A patent attorney is responsible for deciding whether new designs or inventions should be patented and then advising clients through this process. This is a role that requires a lot of technical knowledge in both intellectual property law and technical design.
As a patent attorney you will be responsible for guiding clients through the patenting process and then acting on any infringements that might occur. This will involve a great deal of research and analysis of technical documents to determine whether the new design is innovative. Patents are granted by the Intellectual Property Office in the UK and can protect new inventions from being used or copied by other parties.
If you have an interest in new inventions, a strong grasp of technical principles and an eye for detail, you could consider a career as a patent attorney.
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General duties and responsibilities might include:
- Meeting with inventors and their manufacturers to discuss new designs.
- Researching previous and existing patents to check that designs are original.
- Composing patent drafts which will include a detailed description of a new invention or process.
- Advise clients on the likelihood that their application will be successful.
- Applying for patents from both the Intellectual Property Office (IPO) and the European Patent Office (EPO).
- Answering any questions that patent examiners might have about your application.
- Ensuring that patent rights are upheld and taking appropriate action when these rights may have been broken. This might involve representing clients in court.
- Keeping up-to-date on any deadlines for patent renewal.
- Advise on the transfer or sale of patents.
You will need to hold a degree in a mathematical, technical, scientific or engineering subject. Although it is not essential, many patent attorneys also hold a Master’s degree or even a PhD. This technical knowledge is important as you will have to understand the details of your client’s ideas.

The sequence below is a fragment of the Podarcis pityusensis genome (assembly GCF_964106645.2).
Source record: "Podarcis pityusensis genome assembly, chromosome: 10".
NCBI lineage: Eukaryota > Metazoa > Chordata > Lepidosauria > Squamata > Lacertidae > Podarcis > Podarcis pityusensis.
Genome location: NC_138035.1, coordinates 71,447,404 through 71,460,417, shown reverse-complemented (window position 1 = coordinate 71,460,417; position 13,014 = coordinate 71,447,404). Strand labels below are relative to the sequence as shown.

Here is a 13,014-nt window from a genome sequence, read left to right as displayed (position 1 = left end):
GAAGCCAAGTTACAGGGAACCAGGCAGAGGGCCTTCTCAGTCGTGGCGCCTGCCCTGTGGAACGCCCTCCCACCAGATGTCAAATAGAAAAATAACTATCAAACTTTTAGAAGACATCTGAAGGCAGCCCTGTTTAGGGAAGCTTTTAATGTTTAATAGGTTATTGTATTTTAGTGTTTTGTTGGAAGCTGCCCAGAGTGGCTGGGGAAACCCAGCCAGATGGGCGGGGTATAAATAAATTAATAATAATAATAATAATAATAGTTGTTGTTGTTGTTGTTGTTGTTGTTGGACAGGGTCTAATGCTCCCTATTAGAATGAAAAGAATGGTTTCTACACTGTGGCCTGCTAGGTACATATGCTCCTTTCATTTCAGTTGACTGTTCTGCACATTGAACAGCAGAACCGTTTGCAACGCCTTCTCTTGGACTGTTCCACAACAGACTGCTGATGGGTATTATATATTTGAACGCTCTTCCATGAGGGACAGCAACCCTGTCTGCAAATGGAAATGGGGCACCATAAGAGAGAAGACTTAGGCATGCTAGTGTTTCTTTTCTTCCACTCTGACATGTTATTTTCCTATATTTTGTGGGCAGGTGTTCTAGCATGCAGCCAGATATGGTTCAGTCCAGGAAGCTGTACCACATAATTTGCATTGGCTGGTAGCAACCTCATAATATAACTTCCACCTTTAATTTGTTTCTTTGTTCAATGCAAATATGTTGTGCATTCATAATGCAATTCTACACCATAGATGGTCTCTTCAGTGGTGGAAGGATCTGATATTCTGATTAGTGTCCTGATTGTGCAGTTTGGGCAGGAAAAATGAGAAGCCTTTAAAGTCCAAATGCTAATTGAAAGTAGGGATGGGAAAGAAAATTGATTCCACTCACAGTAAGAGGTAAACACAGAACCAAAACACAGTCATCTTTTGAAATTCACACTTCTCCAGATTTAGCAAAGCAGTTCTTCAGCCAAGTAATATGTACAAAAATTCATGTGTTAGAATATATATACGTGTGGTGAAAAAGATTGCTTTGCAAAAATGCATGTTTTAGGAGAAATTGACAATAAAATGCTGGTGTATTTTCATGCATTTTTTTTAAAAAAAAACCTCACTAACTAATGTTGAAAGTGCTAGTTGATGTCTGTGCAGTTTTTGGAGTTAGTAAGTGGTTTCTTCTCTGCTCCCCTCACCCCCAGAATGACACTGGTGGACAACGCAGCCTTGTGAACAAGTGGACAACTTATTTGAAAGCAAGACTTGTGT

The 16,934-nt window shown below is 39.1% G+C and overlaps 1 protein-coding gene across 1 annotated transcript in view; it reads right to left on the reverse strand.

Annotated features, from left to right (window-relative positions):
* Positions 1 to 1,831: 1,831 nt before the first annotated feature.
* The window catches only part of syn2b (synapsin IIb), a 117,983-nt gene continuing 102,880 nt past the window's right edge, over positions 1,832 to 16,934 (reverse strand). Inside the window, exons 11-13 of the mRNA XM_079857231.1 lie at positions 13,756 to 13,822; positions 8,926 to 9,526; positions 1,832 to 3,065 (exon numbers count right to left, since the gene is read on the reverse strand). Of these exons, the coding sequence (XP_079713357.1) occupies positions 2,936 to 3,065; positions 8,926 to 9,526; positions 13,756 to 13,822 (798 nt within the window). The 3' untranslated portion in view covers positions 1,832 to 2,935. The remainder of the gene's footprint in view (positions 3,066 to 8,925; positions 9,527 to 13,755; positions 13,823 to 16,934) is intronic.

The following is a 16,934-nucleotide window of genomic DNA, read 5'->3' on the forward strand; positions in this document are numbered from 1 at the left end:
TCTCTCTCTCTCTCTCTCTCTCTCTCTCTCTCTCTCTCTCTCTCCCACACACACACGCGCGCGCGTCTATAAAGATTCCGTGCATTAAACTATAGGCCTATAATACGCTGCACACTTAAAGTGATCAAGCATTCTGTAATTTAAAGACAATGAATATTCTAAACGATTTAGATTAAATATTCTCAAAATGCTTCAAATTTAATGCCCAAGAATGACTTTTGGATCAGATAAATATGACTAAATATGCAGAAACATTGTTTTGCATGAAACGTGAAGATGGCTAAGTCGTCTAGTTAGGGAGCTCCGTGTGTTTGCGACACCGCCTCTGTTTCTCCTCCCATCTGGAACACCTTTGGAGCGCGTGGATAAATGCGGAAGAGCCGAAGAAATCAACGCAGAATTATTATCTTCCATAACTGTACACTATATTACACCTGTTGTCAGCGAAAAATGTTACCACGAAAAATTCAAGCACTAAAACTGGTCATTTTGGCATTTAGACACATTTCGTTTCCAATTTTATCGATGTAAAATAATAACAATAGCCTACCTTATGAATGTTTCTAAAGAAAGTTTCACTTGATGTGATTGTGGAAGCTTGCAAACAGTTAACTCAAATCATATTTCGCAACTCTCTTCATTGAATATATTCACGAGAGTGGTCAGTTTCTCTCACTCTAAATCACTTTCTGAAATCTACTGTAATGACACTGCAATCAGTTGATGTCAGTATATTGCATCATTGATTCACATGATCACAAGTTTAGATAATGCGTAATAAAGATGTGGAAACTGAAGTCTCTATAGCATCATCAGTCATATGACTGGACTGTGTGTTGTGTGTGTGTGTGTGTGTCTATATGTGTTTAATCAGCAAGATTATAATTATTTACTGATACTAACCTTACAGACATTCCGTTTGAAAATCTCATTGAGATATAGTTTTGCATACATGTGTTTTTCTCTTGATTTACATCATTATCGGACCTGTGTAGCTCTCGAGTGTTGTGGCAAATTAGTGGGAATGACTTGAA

The next stage is to be accepted on the Register of Patent Attorneys. In order to do this you will have to pass a number of exams while completing a period of training. This is usually done by securing a post with an attorney firm or legal department who will help the candidate fund the training. The exams you take will therefore depend on the firm you are working for. The Intellectual Property Regulation Board determines which exams will enable you to qualify. This process will usually take between five and six years.
Technical knowledge: You will need to be able to fully understand new inventions and processes quickly, so scientific and technical knowledge is essential.
Communication skills: You will need to be able to explain complex information to a range of people with varying levels of technical knowledge.
Written communication skills: You will need to be able to write detailed and clear descriptions of new inventions so a good level of written English is crucial.
An eye for detail: This will help with your research into previously granted patents and will help you understand the intricacies of new inventions.
Motivation: You will need to be dedicated to your career path as you will need to complete a further period of training after university and pass a series of exams in order to qualify. You will also need an interest in both new technology and the legal industry.
Negotiation skills: Highly important in cases where patent rights appear to have been infringed.
Starting salary: £28,000 to £34,000 (while a trainee)
Junior: £45,000 to £65,000 (when fully qualified)
Senior: £75,000 to £100,000+
Figures are intended only as a guide. Partners in private practice will sometimes earn well in excess of £100,000.
Career progression as a patent attorney usually depends on whether you work in private practice or in industry. In private practice, the route for progression is usually through a series of promotions until you become a partner. In industry, it is more common for patent attorneys to progress into managerial positions where you will be responsible for advising and guiding colleagues.
Another route is to become a patent examiner with the UK Intellectual Property Office. If you want to work internationally there are further opportunities for patent examiners with the European Patent Office or you could become a European patent attorney.
For more inspiration, see our patent attorney vacancies on Simply Law Jobs.